4 He had reached Mauropotamon (Simeon, vers. Slav. 106, and Cont. Georg. ed. Mur. 736). The other published Greek texts have a corrupt reading which implies that the Russians were at Mauropotamon : τὴν τῶν ἀθέων Ῥὼς ἐμήνυσεν ἄφιξιν γεγενημένους ἤδη Kатà TÒν [leg. Tò] M. (Cont. Georg. ed.
B. 826 Leo Gr. 240=Th. Mel. 168); we must correct to γεγενημένου. Pseudo-Simeon (674 ròi bao xóa nôn τὸ Μ. καταλαβόντα) had a good text of the original before him. Mauropotamon is the unknown place on some road to the region of Melitene where Theoktistos was defeated (see above, p. 274). The true date of the campaign is determined by that of the Russian episode (see de Boor, op. cit. 458). Genesios wrongly implies the date 861 (91, two years after the campaign of 859). Tabari records that in A.D. 860 Omar made a summer raid and took 7000 captives (56), and does not mention a raid of Omar in the follow
ing year. According to Genesios, the Imperial army numbered 40,000 including Macedonian and Thracian troops, and that of the Emir 30,000.
5 This might be reached from Ancyra by (northern route) EuchaitaAmasea, or (southern) by Tavion, Verinopolis, and Zela. (Euchaita is Elwan-Chelebi: Anderson, Stud. Pont. i. 9.)
6 He reached Dazimon (Tokat) and encamped in the meadow of Kellarion (Gen. 92).
and then westward by Gaziura; or he might turn westward at Verisa (Bolous)1 and reach Amasea by Sebastopolis (Sulu-serai) and Zela. On this occasion the first route was barred by the Roman army, which lay near the strong fortress of Dazimon, and could not be advantageously attacked on this side. It would have been possible for Omar, following the second route, to have reached Gaziura from Zela, and entered the plain of Dazimon from the west. But he preferred a bolder course, which surprised the Greeks, who acknowledged his strategic ability. Leaving the Zela road, a little to the west of Verisa, he led his forces northward across the hills (AkDagh),2 and descending into the Dazimon plain occupied a favourable position at Chonarion, not far from the Greek camp. The battle which ensued resulted in a rout of the Imperial army, and Michael sought a refuge on the summit of the same steep hill of Anzên which marked the scene of his father's defeat.8 Here he was besieged for some hours, but want of water and pasture induced the Emir to withdraw his forces.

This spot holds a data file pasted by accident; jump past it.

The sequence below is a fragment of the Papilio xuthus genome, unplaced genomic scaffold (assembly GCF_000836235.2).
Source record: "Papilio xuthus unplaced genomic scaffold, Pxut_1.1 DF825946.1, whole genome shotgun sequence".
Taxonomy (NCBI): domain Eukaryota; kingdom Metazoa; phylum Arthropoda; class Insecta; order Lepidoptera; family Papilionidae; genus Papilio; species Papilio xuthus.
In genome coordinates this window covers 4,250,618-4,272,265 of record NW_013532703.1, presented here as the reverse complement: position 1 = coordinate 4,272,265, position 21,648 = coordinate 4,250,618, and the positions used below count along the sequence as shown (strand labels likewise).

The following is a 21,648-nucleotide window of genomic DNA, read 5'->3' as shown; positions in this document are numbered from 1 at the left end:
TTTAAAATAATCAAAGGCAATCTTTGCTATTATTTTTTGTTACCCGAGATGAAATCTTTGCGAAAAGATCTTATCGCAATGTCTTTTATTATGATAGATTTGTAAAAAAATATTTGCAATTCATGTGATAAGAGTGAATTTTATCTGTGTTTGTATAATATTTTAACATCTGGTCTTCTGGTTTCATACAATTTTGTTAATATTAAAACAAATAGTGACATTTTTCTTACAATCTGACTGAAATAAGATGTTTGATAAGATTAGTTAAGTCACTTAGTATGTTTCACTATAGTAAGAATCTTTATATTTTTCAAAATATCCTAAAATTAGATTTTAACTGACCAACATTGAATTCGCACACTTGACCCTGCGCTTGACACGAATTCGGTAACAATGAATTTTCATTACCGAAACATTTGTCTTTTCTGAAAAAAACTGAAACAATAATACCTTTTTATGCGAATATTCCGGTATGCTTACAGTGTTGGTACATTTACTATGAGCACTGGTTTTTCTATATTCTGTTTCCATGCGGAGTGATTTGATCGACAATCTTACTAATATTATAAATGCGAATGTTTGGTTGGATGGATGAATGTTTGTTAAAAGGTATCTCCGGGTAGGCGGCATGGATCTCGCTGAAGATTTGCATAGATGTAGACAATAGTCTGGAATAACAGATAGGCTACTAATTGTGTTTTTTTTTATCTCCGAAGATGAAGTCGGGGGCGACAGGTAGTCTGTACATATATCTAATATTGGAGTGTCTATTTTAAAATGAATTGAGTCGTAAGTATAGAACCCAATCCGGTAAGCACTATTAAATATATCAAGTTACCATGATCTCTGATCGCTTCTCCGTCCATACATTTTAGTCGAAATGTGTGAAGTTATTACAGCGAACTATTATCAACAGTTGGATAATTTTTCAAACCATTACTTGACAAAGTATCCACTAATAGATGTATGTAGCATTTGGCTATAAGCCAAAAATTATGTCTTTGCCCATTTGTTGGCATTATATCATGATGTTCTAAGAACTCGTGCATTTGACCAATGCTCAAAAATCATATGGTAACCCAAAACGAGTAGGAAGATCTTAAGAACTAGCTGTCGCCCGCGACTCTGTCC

It is possible that the victorious general followed up his success by advancing as far as Sinope. But three years
1 For Verisa Bolous, see Anderson, ib. 37-38.
2 If we could identify Kellarin and Chonarion, there would be no difficulty in understanding the brief description in Gen. and Cont. Th. of the strategic movement of Omar. But I submit that the logical interpretation of their words is that on which I have ventured. Gen. 92 ò dè ̓́Αμερ στρατηγικῶς παρεκβατικώτερον διελθὼν τῆς ἀπαγούσης ὁδοῦ πρὸς τὴν Ζέλισαν (which unquestionably means Zela); Cont. Th. 177-178 ἄρτι δὴ ̓́Αμερ αὐτῷ καταστρατηγῶν πορρωτέρω τῆς τετριμμένης nel odoù; i.e. Omar left the high-road to Zela in order to reach a position close to the Roman army which was near Dazimon. The map seems to leave no alternative to the general course which I have indicated.
3 Cp. above, p. 265. The hill was six miles from the scene of the battle. Vasil'ev has the strange notion (194, n. 2) that Xwvápiov may be a shortened form of Strabo's Καινὸν Χωρίον (781, ed. Teubner), which he thinks suits the description of Anzên. On etymological grounds alone this is unacceptable; but in any case Chonarion is not
Anzên, and is probably on the south side of the Dazimonitis. Hamilton's identification of Καινὸν Χωρίον with Yildiz Dagh (Researches in Asia Minor, i. 348), which is east of Verisa, southeast of Tokat, cannot be maintained; see Cumont, Stud. Pont. ii. 231-223.
4 The notice of Omar reaching Sinope is in Simeon (Cont. Georg.) 824. Ramsay connected it with the expedition of 863; but it is noted by Simeon as a distinct expedition. The difficulty in connecting it with the expedition of 860 lies (1) in the words vπÉσтрEE μὴ καταληφθεὶς ὑπὸ τοῦ Ῥωμαικοῦ σтратоû (words which forbid its connection with 863), and (2) in the fact that the writer relates subsequently (out of chronological order) Michael's march to Mauropotamon and the Russian peril (826). Perhaps it is best to assign it to 861 or 862. In any case Amisus or Sinope was probably the goal of Omar in 860. This year was also marked by incursions of Karbeas and of Ali ibn Yahya, and by the capture of a maritime stronghold (the MS. text of Tabari has Antiochia, but probably Attalia is meant). Tabari, 56. See Vasil'ev, 195, n. 4.